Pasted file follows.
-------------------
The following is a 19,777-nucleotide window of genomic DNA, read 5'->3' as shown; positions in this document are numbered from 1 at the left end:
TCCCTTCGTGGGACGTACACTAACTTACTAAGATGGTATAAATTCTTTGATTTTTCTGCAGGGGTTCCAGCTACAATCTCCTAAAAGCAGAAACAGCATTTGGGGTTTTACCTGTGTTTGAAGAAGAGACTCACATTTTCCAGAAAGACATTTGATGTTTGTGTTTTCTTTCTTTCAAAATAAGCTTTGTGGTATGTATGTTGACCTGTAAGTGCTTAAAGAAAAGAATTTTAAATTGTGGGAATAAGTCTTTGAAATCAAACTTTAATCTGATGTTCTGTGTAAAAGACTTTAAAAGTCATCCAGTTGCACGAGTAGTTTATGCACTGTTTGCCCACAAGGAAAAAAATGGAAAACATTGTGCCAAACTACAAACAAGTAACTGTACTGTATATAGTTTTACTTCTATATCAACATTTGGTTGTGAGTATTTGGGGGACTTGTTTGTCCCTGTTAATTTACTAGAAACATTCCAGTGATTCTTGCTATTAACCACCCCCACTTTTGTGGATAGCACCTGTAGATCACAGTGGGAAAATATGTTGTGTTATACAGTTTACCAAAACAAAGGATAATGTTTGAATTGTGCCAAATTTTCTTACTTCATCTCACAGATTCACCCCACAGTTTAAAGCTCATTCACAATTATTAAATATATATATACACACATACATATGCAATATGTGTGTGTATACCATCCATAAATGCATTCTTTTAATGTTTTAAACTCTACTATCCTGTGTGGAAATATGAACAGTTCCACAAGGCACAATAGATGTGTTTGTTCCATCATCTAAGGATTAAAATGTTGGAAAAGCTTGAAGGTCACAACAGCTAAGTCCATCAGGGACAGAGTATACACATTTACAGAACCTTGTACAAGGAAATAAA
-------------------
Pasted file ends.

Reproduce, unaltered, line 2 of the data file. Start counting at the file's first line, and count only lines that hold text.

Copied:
TCCCTTCGTGGGACGTACACTAACTTACTAAGATGGTATAAATTCTTTGATTTTTCTGCAGGGGTTCCAGCTACAATCTCCTAAAAGCAGAAACAGCATTTGGGGTTTTACCTGTGTTTGAAGAAGAGACTCACATTTTCCAGAAAGACATTTGATGTTTGTGTTTTCTTTCTTTCAAAATAAGCTTTGTGGTATGTATGTTGACCTGTAAGTGCTTAAAGAAAAGAATTTTAAATTGTGGGAATAAGTCTTTGAAATCAAACTTTAATCTGATGTTCTGTGTAAAAGACTTTAAAAGTCATCCAGTTGCACGAGTAGTTTATGCACTGTTTGCCCACAAGGAAAAAAATGGAAAACATTGTGCCAAACTACAAACAAGTAACTGTACTGTATATAGTTTTACTTCTATATCAACATTTGGTTGTGAGTATTTGGGGGACTTGTTTGTCCCTGTTAATTTACTAGAAACATTCCAGTGATTCTTGCTATTAACCACCCCCACTTTTGTGGATAGCACCTGTAGATCACAGTGGGAAAATATGTTGTGTTATACAGTTTACCAAAACAAAGGATAATGTTTGAATTGTGCCAAATTTTCTTACTTCATCTCACAGATTCACCCCACAGTTTAAAGCTCATTCACAATTATTAAATATATATATACACACATACATATGCAATATGTGTGTGTATACCATCCATAAATGCATTCTTTTAATGTTTTAAACTCTACTATCCTGTGTGGAAATATGAACAGTTCCACAAGGCACAATAGATGTGTTTGTTCCATCATCTAAGGATTAAAATGTTGGAAAAGCTTGAAGGTCACAACAGCTAAGTCCATCAGGGACAGAGTATACACATTTACAGAACCTTGTACAAGGAAATAAA